But the defense has been dominant. It leads the league by far on the ground, allowing a mere 60.1 yards per game, and the Steelers rank fourth overall.

“We know we need to score more points,” safety Ryan Clark said. “Those guys are working on it. It’s crazy because we moved the ball. We move the ball on people. We clearly have the talent, and I think they’ll get it going.”


• The Steelers are up in arms over the number of hits on quarterback Ben Roethlisberger that draw no penalties. The only penalty called against a defender for hitting Roethlisberger this season came after the play when Oakland’s Richard Seymour sucker-punched him. On Sunday, Bengals defensive end Michael Johnson clubbed Roethlisberger in the head while sacking him, and nothing was called.

“It’s terrible, man,” linebacker James Farrior said. “I think they protect all of the quarterbacks but ours. But we’re going to keep on fighting, we’re going to keep on going. Hopefully they’ll catch it one day.”

• The Steelers committed another nine penalties for 89 yards Sunday, bringing their total over the past four games to 420 yards on 42 penalties.

“When you are looking at first-and-30, it’s tough,” coach Mike Tomlin said. “Somehow we overcame that. For the most part, we have all year when we get behind the chains with the penalties. We find ways to overcome them.”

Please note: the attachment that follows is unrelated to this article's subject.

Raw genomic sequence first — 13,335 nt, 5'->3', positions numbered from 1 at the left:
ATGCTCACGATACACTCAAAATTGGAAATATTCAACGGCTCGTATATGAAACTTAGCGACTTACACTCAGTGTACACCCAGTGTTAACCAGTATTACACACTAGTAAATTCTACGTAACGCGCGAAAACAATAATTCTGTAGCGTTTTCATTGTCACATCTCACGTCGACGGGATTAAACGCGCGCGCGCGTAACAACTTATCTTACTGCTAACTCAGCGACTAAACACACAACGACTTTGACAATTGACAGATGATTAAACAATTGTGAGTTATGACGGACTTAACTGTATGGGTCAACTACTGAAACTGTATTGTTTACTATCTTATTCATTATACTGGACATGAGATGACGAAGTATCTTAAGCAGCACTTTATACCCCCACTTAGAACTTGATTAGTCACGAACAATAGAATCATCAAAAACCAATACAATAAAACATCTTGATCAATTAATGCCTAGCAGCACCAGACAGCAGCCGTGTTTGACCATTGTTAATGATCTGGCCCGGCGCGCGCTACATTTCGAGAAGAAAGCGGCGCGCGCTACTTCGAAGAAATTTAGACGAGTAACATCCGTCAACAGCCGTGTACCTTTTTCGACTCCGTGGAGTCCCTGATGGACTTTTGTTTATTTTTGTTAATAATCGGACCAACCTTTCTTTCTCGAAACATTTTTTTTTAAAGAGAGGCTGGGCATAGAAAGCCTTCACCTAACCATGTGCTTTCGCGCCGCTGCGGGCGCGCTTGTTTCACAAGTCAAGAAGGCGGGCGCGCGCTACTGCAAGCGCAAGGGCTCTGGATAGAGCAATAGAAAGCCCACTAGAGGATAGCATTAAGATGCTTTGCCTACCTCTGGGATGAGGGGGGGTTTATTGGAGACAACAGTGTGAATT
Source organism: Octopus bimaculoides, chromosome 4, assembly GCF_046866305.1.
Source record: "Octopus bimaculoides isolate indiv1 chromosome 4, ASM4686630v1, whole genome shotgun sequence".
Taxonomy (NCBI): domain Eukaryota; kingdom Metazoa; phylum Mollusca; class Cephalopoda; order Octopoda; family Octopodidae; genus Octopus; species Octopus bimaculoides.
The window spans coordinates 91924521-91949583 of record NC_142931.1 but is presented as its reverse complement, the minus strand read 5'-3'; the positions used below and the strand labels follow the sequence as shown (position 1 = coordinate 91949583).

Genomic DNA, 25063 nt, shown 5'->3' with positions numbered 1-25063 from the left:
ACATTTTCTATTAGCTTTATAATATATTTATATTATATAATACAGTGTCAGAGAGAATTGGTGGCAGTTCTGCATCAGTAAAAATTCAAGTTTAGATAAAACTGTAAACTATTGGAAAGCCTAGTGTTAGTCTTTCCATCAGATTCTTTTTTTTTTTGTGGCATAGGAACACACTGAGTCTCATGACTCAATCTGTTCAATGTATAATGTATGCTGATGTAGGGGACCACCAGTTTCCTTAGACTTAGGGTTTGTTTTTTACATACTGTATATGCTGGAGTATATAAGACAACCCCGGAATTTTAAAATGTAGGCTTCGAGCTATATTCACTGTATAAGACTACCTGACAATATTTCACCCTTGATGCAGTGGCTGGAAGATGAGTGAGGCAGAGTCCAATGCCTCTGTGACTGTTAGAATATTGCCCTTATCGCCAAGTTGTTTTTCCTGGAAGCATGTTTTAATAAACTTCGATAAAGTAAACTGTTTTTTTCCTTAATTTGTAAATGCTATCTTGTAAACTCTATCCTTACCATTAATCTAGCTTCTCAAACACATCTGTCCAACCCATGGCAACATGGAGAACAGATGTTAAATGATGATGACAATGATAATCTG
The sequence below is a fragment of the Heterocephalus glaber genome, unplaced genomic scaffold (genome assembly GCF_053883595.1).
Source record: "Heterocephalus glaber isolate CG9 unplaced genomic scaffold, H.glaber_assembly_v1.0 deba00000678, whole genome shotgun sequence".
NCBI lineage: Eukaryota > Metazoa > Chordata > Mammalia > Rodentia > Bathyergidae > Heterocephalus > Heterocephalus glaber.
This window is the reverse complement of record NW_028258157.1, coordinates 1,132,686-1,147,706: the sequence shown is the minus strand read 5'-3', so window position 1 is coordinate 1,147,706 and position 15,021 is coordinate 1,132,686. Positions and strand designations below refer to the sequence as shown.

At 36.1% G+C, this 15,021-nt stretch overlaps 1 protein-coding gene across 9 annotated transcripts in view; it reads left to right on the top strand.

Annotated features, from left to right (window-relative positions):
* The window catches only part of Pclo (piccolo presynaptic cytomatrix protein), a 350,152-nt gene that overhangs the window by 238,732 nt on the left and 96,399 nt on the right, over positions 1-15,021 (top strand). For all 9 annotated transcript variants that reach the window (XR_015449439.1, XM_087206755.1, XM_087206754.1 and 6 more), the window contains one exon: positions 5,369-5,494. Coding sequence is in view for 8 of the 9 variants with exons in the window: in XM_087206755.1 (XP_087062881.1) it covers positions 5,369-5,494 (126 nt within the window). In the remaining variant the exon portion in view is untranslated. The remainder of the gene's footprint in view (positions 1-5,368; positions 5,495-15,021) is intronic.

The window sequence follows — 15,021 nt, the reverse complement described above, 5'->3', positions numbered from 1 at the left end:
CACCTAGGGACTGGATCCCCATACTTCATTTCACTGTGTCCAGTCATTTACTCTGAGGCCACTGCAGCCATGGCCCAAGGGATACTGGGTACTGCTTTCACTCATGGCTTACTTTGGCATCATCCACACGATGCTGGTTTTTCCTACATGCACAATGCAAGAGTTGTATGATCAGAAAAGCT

Troy Polamalu and LaMarr Woodley returned interceptions for touchdowns, the first time that has happened for the Pittsburgh defense in 12 years.

“You win games when you do that,” safety Ryan Clark said. “Coach (Dick) LeBeau puts up all these stats. I believe it’s in the 90th percentile that if you score two touchdowns on defense you’ll win the football game. Those were big. Troy right now is playing like the MVP of the league on defense.”


Player Notes

• QB Ben Roethlisberger is 3-1 at Heinz Field this season with a passer rating of 104.6, which includes nine touchdowns and only two interceptions. He is 37-11 in his career at home—a .771 winning percentage.

• RB Mewelde Moore had his busiest day of the season, tying his season high with four carries for 18 yards, his second-highest output of the season. He has 87 yards on 25 carries as the sometimes-No. 2 back.

• RB Isaac Redman was not used as often last Sunday despite his tackle-breaking 9-yard TD the previous week that beat Baltimore. Redman touched the ball just twice, a carry and a reception.

• TE Heath Miller cleared his concussion tests on Tuesday and will go through a full practice on Wednesday, coach Mike Tomlin said. Miller did not play last week after suffering a concussion against Baltimore Dec. 5.

• TE Matt Spaeth was not productive in Miller’s absence against the Bengals Sunday. He caught one pass for four yards and dropped another.

• WR Mike Wallace needs 54 yards receiving to reach 1,000 yards in his second season, first as a starter. His 20.6 yards per catch ranks second in the NFL.

• WR Hines Ward has reclaimed the team lead in receptions with 49. Ward has led the Steelers in receptions the previous 11 seasons, falling short only as a rookie in 1998.

• SS Troy Polamalu aggravated his calf/Achilles injury on Sunday but continued to play. Tomlin said he will follow the same routine this week as he has the past month, not practicing on Wednesday or Thursday.